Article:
I read a lot, and every year I aim to finish more books than I read in the previous year. I don’t have a favourite genre or author. As long as I can get into it, I’m indiscriminate.
In 2017, I got through thirty-three in total.
Below are the fifteen best books I read in 2017. I’ve listed them alphabetically (by title) and have added a two sentence summary for each.
The 15 Best Books I Read in 2017
Brave New World: Inside Pochettino’s Spurs by Guillem Balague
A behind-the-scenes insight into how Mauricio Pochettino led Tottenham during the club’s successful 2016-17 football season. This is a must-read for anyone interested in understanding the lessons we can learn about management in the unique context of sport, as well as for Spurs fans (like me).
Cooked by Michael Pollan
Whilst In Defence of Food is still my favourite Pollan book (and a better starting point to his work), in Cooked he discusses why we cook with fire, water, air and earth. I read this (and watched the accompanying Netflix documentary series) while undertaking my 100 Day Diet Challenge and found it helpful in demonstrating how going back to dietary basics should be delicious and healthy simultaneously.
Dark Matter by Blake Crouch
A science fiction thriller with a psychological undertone, this book asks questions about parallel lives and the road not taken. An enjoyable, thoughtful read.
The Devil’s Punchbowl by Greg Iles
The third thriller in Iles’ Penn Cage series set in Natchez, Mississippi. An easy read about gambling, corruption and murder in the Deep South.
Eskiboy by Wiley
An autobiography by the ‘Godfather of Grime’ and recent MBE-recipient Richard Kylea Cowie, aka Wiley. This provides an excellent overview of the emergence of a new music scene in London over the past two decades, with Wiley’s creativity, work ethic and ability to get things done by forging his own path setting him apart from his peers.
Everything That Remains by The Minimalists
Joshua Fields Millburn and Ryan Nicodemus, aka The Minimalists, write about their journey to minimalism and intentional living in this memoir. Their tale of moving from lives of highly-paid jobs with accompanying debts and mountains of material goods towards simplicity and meaningfulness provides a different side to the Marie Kondo “Does it spark joy?” coin.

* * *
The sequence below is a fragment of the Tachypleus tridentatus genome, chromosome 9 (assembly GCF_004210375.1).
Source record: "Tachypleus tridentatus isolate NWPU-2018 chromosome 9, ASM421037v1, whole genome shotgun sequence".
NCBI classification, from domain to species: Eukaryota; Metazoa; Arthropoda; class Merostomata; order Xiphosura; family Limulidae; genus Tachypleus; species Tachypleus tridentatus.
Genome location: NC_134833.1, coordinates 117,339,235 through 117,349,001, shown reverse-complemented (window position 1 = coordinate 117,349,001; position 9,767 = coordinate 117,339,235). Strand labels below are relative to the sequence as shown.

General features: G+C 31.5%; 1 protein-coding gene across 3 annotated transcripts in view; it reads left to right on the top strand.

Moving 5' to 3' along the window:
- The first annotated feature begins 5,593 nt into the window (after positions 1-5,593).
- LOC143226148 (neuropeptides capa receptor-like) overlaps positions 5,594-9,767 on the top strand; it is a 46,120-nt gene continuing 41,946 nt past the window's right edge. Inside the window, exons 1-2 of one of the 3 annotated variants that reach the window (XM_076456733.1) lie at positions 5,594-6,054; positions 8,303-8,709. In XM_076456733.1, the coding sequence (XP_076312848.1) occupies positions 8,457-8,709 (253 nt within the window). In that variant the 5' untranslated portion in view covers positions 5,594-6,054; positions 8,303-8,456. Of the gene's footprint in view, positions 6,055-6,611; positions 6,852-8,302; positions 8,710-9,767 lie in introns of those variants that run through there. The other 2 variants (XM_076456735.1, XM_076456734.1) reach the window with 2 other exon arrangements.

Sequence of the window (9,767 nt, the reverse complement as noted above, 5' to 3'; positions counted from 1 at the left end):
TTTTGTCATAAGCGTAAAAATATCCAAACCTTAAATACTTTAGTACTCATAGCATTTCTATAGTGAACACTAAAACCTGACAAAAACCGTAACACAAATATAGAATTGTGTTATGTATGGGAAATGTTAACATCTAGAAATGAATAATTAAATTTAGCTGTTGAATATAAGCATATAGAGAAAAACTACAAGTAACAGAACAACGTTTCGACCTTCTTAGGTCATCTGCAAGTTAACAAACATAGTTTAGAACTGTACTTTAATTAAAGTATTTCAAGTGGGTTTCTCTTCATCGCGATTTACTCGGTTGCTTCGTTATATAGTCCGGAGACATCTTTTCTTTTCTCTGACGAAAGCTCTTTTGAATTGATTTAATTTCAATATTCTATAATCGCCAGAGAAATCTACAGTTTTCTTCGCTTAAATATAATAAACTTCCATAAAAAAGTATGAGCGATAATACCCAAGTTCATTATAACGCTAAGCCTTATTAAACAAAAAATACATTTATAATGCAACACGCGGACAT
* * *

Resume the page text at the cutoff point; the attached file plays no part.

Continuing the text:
How Not to Be a Boy by Robert Webb
A memoir by the Peep Show actor. Both heart-warming and heart-breaking, he opens up about his experiences growing up and draws retrospective conclusions about the unrealistic expectations thrown upon boys and young men.
Mini Habits For Weight Loss by Stephen Guise
I finished this after completing my 100 Day Diet Challenge as part of the research for my book. Guise’s advice fits well with my beliefs around eating and health, and readers looking to lose weight over the long-term could do so by adopting the principles outlined here.
On Writing Well by William Zinsser
For any writer looking to improve their non-fiction style, Zinsser’s classic offers a wealth of practical advice. It currently sits alongside Stephen King’s On Writing as my favourite book about the craft of writing.
Post Office by Charles Bukowski
A Bukowski classic. A fast-paced, occasionally difficult but nonetheless funny novel where the writer’s delivery provides a fantastic case-study for others studying the craft.
Seven Brief Lessons on Physics by Carlo Rovelli
Rovelli’s takes us on a journey through modern physics and provides an interesting introduction to our understanding of the mysteries of the universe. His follow-up, Reality Is Not What It Seems, delves even deeper into this subject.
Solitude by Michael Harris
In our age of constant connectivity, mental health issues have grown across society. Harris’ study focuses on the benefits of being alone (as opposed to being lonely), thus underlining why we should all consider occasionally switching our phones and computers off.
The Subtle Art of Not Giving a F*ck by Mark Manson
A blunt, practical and enjoyable guide to letting go. I found myself smiling and nodding my head in agreement throughout.
What Belongs to You by Garth Greenwell
This novel, which tells the story of an American lecturer living in Bulgaria and his relationship with a male prostitute, is a character study about one man’s struggle with his sexuality. Elegantly written and engaging, with some chapters slipping almost into a stream of consciousness.
What I Talk About When I Talk About Running by Haruki Murakami
A memoir ostensibly about running but with parallels drawn throughout to the craft of writing. As somebody who occasionally runs (and studies health and exercise) and who also occasionally writes (and studies writing), I found reading about Murakami’s habits to be fascinating.
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